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Opportunities in financial services sector in Africa
The continent’s growing economy, increased political stability, and willingness to trade with international partners presents a significant opportunity for financial service entities to expand their customer base and derive revenue from traditional banking products.
Robust growth from financial services companies throughout Africa is playing a significant role in economic development for the continent, according to Sumesh Rahavendra of DHL Express Sub-Saharan Africa (SSA).
Rahavendra adds that retail banking, in particular, is a key focus for both international and regional banks, and requires these entities to extend their footprint and make financial services products available in regions previously unexplored. According to KPMG’s 2014 Financial Services in Africa report, retail banking in SSA is projected to grow at a compound annual rate of 15 percent between now and 2020, bringing the sector’s contribution to the continent’s collective GDP to 19 percent from an estimated 11 percent in 2009.
According to Rahavendra, opportunities for financial service companies moving into Africa include trade finance for corporate customers and retail banking for private individuals, which appear to be the most immediate needs in the region. “Retail banking in particular is a key opportunity, as the demand for formal banking services that enable the provision of credit and loans for vehicles and homes are growing.”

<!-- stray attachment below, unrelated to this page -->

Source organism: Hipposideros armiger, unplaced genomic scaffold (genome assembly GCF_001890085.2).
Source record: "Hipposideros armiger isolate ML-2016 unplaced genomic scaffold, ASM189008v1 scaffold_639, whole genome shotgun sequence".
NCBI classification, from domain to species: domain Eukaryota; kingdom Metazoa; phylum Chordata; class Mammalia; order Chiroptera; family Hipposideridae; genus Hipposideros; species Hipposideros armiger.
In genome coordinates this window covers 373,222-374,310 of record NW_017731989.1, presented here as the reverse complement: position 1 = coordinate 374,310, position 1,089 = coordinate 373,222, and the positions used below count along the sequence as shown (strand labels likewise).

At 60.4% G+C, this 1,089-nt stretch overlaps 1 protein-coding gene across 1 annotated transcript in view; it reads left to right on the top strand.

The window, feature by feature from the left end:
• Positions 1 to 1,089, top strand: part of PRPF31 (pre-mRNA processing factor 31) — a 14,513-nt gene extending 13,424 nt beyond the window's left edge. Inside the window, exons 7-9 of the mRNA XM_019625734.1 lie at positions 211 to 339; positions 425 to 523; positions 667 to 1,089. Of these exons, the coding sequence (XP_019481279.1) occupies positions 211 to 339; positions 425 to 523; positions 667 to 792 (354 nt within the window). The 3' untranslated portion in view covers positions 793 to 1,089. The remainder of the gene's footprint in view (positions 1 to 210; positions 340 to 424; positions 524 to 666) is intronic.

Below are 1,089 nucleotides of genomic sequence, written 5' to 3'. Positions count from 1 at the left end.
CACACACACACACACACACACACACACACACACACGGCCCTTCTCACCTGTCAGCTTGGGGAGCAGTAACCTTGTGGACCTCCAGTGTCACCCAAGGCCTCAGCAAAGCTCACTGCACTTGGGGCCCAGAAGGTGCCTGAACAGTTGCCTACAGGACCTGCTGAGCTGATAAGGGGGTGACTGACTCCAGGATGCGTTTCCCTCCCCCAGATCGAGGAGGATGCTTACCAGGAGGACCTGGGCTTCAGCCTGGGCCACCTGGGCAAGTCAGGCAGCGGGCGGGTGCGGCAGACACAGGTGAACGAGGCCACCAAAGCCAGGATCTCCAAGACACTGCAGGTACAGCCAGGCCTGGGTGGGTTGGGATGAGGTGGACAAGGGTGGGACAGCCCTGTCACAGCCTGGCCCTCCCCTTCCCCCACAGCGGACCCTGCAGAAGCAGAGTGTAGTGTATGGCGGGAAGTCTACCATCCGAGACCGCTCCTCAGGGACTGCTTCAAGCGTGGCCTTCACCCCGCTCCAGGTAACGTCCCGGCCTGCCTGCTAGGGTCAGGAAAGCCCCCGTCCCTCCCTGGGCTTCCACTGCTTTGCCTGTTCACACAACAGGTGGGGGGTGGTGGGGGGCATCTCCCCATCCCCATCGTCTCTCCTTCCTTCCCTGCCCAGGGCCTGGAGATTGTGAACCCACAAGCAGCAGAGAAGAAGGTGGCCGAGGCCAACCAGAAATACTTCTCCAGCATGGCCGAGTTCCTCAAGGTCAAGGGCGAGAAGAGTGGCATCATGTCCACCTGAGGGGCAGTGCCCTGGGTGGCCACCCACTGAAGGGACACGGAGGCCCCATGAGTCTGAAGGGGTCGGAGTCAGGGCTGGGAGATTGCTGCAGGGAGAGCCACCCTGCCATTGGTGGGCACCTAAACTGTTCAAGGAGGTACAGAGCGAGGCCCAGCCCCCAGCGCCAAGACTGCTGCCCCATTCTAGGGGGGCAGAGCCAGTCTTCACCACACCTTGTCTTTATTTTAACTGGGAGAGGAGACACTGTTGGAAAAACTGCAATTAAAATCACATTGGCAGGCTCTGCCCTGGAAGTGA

There is also a trend where multinational banking institutions partner with local entities that are familiar with the region. This allows them to meet the needs of their customers across diverse regions. Similarly, having access to partners that are familiar with the continent is the key to success for many banks expanding into the region. “It is necessary to partner with suppliers that have the security, flexibility and reliability to offer quality and reliable service, despite the many challenges that the region may present.
“Being open to opportunities in historically unattractive countries is also key to success in Africa. Whilst perceived risks may be high, the rewards are equally so since Africans are discerning consumers and readily pay for quality products and services.”